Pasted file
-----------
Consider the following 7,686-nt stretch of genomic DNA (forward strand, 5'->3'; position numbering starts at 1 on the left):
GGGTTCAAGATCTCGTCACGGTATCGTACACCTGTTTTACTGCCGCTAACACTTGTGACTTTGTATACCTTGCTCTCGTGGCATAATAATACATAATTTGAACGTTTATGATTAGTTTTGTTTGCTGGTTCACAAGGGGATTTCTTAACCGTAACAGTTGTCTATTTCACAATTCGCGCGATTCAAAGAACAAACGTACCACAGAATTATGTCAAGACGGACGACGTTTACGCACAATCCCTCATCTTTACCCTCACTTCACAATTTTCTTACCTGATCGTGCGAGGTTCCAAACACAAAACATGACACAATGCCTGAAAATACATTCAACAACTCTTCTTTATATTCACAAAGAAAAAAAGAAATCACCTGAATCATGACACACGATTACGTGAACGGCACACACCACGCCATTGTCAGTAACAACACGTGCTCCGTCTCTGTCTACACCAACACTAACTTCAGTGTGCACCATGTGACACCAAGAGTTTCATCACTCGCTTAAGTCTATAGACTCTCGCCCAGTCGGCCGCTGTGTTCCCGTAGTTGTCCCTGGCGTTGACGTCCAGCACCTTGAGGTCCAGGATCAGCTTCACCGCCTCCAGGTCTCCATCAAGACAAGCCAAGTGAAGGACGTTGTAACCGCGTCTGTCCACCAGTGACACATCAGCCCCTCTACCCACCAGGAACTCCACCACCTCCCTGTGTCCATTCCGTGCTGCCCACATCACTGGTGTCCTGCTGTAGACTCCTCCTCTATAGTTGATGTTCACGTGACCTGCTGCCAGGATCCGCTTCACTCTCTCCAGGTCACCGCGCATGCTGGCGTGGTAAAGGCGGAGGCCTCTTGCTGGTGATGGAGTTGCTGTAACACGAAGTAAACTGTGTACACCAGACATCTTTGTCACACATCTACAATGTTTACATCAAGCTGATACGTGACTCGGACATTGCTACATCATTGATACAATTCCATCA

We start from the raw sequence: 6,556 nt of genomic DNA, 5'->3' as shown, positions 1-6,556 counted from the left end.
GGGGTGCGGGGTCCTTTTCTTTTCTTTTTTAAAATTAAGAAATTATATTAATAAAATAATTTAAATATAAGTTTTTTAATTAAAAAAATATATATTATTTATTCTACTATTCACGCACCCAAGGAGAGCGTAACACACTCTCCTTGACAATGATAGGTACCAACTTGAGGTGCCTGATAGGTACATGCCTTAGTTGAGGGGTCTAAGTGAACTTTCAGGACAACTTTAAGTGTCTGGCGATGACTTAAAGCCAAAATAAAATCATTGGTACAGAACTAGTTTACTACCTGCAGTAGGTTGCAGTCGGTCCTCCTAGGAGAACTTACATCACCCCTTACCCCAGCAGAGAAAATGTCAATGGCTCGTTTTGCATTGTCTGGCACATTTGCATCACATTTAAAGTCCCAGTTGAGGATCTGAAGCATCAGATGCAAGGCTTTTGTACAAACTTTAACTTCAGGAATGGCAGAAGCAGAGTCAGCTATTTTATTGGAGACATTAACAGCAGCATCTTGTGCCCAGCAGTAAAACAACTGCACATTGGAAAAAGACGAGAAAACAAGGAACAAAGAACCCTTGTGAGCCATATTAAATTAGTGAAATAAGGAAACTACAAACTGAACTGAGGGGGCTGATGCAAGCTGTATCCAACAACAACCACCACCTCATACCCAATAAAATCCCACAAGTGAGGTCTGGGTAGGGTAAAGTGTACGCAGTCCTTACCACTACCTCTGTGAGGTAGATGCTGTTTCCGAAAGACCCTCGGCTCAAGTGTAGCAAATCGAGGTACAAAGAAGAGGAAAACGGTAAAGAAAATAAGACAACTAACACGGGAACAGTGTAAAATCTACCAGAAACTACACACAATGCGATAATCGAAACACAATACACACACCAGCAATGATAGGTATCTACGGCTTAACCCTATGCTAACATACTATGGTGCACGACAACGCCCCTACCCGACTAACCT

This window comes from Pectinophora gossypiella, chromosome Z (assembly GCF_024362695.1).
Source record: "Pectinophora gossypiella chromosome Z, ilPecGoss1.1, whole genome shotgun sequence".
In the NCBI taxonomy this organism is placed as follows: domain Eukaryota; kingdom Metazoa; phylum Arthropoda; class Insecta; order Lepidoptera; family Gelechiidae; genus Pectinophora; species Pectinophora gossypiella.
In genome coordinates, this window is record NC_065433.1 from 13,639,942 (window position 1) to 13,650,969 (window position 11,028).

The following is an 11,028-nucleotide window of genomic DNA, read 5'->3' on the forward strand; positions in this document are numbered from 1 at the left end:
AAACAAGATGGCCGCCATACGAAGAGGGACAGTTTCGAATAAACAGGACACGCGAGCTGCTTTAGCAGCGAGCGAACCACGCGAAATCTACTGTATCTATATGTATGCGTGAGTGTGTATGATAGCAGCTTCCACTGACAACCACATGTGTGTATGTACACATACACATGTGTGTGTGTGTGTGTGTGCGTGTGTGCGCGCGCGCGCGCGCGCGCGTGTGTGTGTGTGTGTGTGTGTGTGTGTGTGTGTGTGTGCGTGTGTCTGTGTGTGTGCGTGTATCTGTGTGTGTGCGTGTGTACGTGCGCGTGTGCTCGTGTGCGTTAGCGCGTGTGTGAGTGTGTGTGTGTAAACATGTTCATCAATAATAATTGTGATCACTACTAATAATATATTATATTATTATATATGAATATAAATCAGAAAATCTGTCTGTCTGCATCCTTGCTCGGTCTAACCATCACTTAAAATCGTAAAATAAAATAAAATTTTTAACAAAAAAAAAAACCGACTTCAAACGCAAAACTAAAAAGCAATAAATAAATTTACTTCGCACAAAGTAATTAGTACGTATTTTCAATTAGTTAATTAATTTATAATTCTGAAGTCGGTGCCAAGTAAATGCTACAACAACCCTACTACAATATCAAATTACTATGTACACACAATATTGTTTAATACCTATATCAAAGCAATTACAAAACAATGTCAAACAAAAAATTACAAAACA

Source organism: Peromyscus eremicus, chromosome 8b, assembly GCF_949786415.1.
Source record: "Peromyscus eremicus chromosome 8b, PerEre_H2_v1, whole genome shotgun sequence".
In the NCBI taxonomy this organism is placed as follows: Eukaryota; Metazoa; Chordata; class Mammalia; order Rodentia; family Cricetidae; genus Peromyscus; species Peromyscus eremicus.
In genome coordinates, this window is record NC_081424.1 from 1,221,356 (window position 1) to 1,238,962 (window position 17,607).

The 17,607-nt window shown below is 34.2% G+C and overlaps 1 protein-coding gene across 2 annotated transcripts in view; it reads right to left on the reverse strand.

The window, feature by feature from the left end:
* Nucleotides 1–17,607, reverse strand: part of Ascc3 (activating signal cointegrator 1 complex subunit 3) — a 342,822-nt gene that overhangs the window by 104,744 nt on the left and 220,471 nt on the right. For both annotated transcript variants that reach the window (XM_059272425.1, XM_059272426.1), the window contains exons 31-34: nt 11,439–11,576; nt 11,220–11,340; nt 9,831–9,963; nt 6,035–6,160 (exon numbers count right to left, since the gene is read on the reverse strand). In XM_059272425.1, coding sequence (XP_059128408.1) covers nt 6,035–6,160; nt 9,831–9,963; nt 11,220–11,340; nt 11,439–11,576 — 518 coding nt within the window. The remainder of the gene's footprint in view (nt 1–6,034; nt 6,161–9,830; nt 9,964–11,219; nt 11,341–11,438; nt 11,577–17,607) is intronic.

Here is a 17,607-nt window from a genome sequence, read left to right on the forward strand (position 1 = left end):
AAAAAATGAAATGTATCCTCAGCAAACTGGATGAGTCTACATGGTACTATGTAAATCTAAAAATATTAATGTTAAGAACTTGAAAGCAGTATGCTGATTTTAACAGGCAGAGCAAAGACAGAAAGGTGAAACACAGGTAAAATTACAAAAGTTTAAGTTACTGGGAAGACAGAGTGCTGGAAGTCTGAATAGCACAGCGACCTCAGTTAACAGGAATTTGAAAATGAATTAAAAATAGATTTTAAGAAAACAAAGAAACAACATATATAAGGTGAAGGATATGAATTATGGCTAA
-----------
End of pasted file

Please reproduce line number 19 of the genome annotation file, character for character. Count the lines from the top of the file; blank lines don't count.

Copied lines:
AAAAAATGAAATGTATCCTCAGCAAACTGGATGAGTCTACATGGTACTATGTAAATCTAAAAATATTAATGTTAAGAACTTGAAAGCAGTATGCTGATTTTAACAGGCAGAGCAAAGACAGAAAGGTGAAACACAGGTAAAATTACAAAAGTTTAAGTTACTGGGAAGACAGAGTGCTGGAAGTCTGAATAGCACAGCGACCTCAGTTAACAGGAATTTGAAAATGAATTAAAAATAGATTTTAAGAAAACAAAGAAACAACATATATAAGGTGAAGGATATGAATTATGGCTAA